Reviewer: Freda Cooper
Director: Colm McCarthy
Stars: Glenn Close, Gemma Arterton, Paddy Considine, Sennia Nanua
Released 23rd September 2016
Cinema, it would seem, has had its fill of those YA movies. ‘The Hunger Games’ came to an end last year, ‘Divergent’ looks set to move to TV and ‘The Maze Runner’ is on hold. Yet their departure has left a gap, especially for those who grew up with them. So step forward ‘The Girl With All The Gifts’.
The setting needs no introduction. This time it’s what remains of London after a devastating virus turns just about everybody into zombies or, as they’re called, “hungries”. Outside the city is a military facility where a group of children is held under armed guard. They have the virus as well, but not all the symptoms so scientist Dr Caldwell (Glenn Close) is using them to develop a vaccine. But when the hungries overrun the compound, she escapes with a teacher, a couple of soldiers and one of the children, a very bright little girl. They go in search of safety, but the hungries are never far behind.
The regimented lines of children strapped into their wheelchairs and clad in orange suits grab your attention straight away. There’s no apparent reason for them being confined: they appear completely normal – Melanie (Sennia Nanua) is particularly likeable and clearly very intelligent – so why the cells, the armed guards?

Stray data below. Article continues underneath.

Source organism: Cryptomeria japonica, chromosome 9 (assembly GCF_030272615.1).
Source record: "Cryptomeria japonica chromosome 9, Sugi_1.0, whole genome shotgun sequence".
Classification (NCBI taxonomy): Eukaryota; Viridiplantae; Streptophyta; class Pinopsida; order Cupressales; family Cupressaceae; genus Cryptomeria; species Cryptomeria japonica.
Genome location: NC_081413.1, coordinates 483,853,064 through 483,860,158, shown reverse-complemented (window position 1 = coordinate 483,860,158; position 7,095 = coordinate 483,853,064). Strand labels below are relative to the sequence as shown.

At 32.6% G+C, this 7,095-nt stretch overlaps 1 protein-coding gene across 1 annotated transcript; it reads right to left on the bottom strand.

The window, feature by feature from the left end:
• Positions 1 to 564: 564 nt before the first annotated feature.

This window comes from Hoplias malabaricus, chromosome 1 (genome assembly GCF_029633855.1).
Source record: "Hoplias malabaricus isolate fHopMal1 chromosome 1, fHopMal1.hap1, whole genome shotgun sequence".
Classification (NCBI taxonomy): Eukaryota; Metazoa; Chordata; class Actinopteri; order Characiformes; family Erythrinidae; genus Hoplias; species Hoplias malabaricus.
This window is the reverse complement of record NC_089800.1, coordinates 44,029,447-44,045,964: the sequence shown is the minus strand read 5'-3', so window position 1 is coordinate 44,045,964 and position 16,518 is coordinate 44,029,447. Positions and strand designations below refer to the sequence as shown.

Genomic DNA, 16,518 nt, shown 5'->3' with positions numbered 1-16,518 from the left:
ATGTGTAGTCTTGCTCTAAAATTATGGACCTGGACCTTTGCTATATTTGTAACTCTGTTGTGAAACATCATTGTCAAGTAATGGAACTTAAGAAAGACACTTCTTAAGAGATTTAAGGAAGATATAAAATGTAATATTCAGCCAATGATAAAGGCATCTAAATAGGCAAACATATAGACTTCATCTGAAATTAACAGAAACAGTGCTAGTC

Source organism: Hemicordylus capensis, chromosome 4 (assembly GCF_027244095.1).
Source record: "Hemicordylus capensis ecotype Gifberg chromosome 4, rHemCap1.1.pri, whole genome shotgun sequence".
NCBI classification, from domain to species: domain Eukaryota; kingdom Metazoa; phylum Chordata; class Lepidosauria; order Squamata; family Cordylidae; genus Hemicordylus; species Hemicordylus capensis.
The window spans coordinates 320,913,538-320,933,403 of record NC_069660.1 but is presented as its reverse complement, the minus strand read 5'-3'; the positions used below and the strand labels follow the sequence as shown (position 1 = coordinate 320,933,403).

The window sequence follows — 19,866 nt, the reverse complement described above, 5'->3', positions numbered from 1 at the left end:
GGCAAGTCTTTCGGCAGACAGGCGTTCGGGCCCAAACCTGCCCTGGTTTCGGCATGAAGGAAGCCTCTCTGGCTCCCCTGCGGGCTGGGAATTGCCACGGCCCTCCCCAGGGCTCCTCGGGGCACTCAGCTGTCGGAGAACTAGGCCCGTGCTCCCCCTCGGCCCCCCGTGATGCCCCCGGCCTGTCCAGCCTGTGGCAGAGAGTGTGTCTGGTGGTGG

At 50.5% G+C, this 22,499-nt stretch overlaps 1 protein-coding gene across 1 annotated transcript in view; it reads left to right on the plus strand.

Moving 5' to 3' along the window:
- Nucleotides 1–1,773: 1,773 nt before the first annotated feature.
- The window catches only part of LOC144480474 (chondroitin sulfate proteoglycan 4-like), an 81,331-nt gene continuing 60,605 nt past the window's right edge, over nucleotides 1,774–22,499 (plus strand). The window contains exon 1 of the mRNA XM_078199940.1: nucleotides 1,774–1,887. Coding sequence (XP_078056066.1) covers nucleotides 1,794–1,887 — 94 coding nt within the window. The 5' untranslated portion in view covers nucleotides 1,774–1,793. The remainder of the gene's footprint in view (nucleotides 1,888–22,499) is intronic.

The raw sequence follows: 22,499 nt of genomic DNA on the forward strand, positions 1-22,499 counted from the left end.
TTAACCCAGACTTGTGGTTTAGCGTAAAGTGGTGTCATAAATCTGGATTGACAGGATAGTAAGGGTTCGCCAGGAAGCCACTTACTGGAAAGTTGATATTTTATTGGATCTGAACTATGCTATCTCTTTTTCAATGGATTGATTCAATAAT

It’s an intriguing mystery that draws you in but, once it’s solved and the hoards of hungries have made their first appearance, it turns into more of a chase movie. And it’s not a particularly scary one. There’s plenty of blood and gore, either when the hungries are killed with bullets through the head or getting stuck into some food, but it’s no substitute for sustained suspense. The jump-out-of-your seat moments and a few tense scenes – Melanie leading everybody through crowds of sleeping hungries where any noise or the slightest sniff of human flesh could wake them up is easily the best – don’t really make up for it.
Abandoned London will ring a loud bell with zombie fans. It’s done convincingly, with the city overrun by nature, full of empty buildings and ransacked branches of Next, Waterstones and Lidl, as well an overgrown BT Tower. Danny Boyle’s ‘28 Days Later’ from 14 years ago explored the same territory and now it’s the turn of ‘Peaky Blinders’ director, Colm McCarthy, to bring it back to the big screen.
But there are two reasons why ‘The Girl With All The Gifts’ stand apart from most of the other post-dystopian movies: there’s clearly some intelligence behind it and, in Melanie, it has a strong emotional core. You engage with her from the outset, and she sustains your sympathy throughout her journey and her fight for survival against the virus. You’re even on her side when she gets hungry. She’s fascinated by Greek myths and legends, hence the title which refers to Pandora and her famous box, and Melanie is a proper Pandora in her own right. It’s an impressive debut from Sennia Nanua and she more than holds her own against the more familiar names of Glenn Close, Gemma Arterton and Paddy Considine.
‘The Girl With All The Gifts’ may have created a whole new genre – the thinking person’s zombie movie. Even if you might not have to think quite as hard as the makers would have you believe.